International Mountain Day – December 11
Every year December 11 celebrated International Mountain Day. The year 2002 was the International Year of Mountains. As this year drew to a close, the United Nations (UN) General Assembly proclaimed December 11 to be International Mountain Day. This observance, which is celebrated annually, aims to draw attention to the important roles that mountainous regions play in water and food supply.
The symbol of International Mountain Day consists of three equilateral triangles, each orientated with two points on a single imaginary horizontal line and one point directed upwards. The triangles are mainly black and represent mountains. The triangle on the left has a blue “diamond” shape at the top, representing ice or snow at the top of a mountain. The middle triangle has an orange circle at its center, representing resources that are mined from inside mountains. The triangle on the right has a small green triangle at its lower right-hand point.
This represents the crops that grow on mountains. Under the three triangles is a black stripe containing the words “11 December” and the words “International Mountain Day” in two shades of United Nations’ use of the color blue. The symbol of International Mountain Day is based on the symbol for the International Year of Mountains (2002). International Mountain Day is “observed every year with a different theme relevant to sustainable mountain development. FAO is the U.N. organization mandated to lead observance of International Mountain Day.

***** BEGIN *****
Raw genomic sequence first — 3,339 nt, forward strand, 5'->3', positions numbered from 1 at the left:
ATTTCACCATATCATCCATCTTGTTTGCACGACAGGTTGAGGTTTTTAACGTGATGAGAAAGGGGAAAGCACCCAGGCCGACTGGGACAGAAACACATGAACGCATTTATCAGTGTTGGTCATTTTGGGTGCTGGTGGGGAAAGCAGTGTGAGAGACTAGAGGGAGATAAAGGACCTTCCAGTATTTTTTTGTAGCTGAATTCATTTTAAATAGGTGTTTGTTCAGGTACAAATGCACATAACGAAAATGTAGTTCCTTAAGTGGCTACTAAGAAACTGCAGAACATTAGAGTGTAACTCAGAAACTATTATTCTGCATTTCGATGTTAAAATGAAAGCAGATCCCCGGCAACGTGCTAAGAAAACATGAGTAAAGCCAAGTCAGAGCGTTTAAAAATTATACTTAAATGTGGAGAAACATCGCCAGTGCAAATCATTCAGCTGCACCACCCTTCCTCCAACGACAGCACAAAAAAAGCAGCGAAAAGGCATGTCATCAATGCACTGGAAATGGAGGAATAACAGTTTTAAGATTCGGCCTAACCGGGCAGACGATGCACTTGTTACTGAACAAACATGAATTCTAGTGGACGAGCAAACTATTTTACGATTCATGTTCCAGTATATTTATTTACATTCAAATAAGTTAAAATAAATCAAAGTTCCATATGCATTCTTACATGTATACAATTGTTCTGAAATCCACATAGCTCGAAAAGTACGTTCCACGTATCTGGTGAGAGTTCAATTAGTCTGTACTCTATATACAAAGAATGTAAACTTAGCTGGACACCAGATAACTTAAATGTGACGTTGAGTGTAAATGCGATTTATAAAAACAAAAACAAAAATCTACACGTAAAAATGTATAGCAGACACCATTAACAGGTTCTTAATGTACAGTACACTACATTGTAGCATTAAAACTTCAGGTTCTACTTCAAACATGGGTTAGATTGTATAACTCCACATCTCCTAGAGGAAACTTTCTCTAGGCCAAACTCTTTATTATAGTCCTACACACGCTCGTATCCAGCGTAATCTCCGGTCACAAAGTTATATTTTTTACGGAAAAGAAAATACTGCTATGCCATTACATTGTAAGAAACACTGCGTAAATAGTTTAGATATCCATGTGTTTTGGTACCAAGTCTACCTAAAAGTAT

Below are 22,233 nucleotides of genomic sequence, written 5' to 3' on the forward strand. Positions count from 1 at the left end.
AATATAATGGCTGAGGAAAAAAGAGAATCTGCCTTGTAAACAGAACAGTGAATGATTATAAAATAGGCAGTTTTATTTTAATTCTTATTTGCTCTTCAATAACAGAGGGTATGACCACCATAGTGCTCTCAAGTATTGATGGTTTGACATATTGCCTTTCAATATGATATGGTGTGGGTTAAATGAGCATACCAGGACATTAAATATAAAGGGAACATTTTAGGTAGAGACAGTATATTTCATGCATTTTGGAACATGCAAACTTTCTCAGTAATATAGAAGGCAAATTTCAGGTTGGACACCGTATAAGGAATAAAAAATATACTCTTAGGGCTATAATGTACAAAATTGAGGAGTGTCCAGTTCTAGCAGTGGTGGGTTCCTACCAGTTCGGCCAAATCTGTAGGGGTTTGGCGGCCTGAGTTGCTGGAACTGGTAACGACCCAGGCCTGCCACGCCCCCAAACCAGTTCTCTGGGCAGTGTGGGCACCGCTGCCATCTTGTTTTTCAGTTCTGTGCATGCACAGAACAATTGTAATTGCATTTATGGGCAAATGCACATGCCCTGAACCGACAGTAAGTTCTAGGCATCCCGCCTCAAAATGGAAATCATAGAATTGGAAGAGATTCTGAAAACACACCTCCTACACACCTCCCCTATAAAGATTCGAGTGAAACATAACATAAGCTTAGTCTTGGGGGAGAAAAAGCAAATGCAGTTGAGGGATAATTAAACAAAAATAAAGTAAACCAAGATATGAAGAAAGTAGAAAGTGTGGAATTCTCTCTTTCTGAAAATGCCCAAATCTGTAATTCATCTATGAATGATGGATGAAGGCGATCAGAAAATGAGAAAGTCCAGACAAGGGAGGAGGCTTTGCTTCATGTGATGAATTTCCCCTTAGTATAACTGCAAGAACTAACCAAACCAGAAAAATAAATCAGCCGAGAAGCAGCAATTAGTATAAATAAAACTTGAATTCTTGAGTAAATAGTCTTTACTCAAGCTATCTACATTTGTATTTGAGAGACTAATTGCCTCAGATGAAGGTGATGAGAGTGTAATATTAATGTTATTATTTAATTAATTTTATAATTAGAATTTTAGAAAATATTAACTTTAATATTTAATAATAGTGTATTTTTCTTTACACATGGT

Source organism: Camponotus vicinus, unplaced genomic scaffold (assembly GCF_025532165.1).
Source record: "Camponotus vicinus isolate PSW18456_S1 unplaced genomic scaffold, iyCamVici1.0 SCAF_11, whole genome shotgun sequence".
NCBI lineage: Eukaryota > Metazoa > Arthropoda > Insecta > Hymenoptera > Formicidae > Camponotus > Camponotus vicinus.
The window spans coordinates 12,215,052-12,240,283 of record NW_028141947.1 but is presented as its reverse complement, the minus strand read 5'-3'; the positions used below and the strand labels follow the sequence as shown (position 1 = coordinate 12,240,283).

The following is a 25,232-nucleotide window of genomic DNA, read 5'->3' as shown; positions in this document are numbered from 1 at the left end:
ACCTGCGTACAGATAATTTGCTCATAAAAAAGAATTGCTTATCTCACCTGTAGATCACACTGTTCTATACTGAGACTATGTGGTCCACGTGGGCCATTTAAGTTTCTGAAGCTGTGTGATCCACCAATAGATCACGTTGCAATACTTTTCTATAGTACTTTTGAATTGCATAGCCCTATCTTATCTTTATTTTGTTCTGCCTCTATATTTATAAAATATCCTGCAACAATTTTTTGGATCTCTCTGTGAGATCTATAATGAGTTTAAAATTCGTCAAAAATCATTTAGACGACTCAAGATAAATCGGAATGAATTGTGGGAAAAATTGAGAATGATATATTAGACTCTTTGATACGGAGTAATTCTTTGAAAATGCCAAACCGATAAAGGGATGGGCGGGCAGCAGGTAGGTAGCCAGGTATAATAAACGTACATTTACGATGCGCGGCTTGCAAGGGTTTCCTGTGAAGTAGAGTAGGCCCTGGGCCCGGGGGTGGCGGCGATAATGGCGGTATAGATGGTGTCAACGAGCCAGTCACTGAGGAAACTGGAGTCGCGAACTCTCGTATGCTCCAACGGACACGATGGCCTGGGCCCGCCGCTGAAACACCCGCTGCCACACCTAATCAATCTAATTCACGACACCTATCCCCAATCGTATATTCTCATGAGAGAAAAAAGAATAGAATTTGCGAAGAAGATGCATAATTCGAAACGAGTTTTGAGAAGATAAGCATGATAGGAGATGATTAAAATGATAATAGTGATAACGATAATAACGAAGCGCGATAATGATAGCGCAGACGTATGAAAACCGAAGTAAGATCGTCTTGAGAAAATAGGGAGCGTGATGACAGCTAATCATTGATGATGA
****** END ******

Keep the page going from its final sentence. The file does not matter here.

At the same time, these changes can provide opportunities for local development. People who reside in mountain areas can diversify their income by engaging activities such as tourism, high value mountain products and handicrafts. An enabling policy environment that includes tailored investments could improve farmers’ access to resources and increase their capacity to generate income.
Covering around 27 percent of the earth’s land surface, mountains play a critical role in moving the world towards sustainable economic growth. They not only provide sustenance and wellbeing to 720 million mountain people around the world, but indirectly benefit billions more living downstream.
In particular, mountains provide freshwater, energy and food – resources that will be increasingly scarce in coming decades. However, mountains also have a high incidence of poverty and are extremely vulnerable to climate change, deforestation, land degradation and natural disasters.
The challenge is to identify new and sustainable opportunities that can bring benefits to both highland and lowland communities and help to eradicate poverty without contributing to the degradation of fragile mountain ecosystems .
Commitment and will to advance this cause were strengthened during the International Year of Mountains in 2002, and mountains have gained an increasingly high profile on agendas at all levels.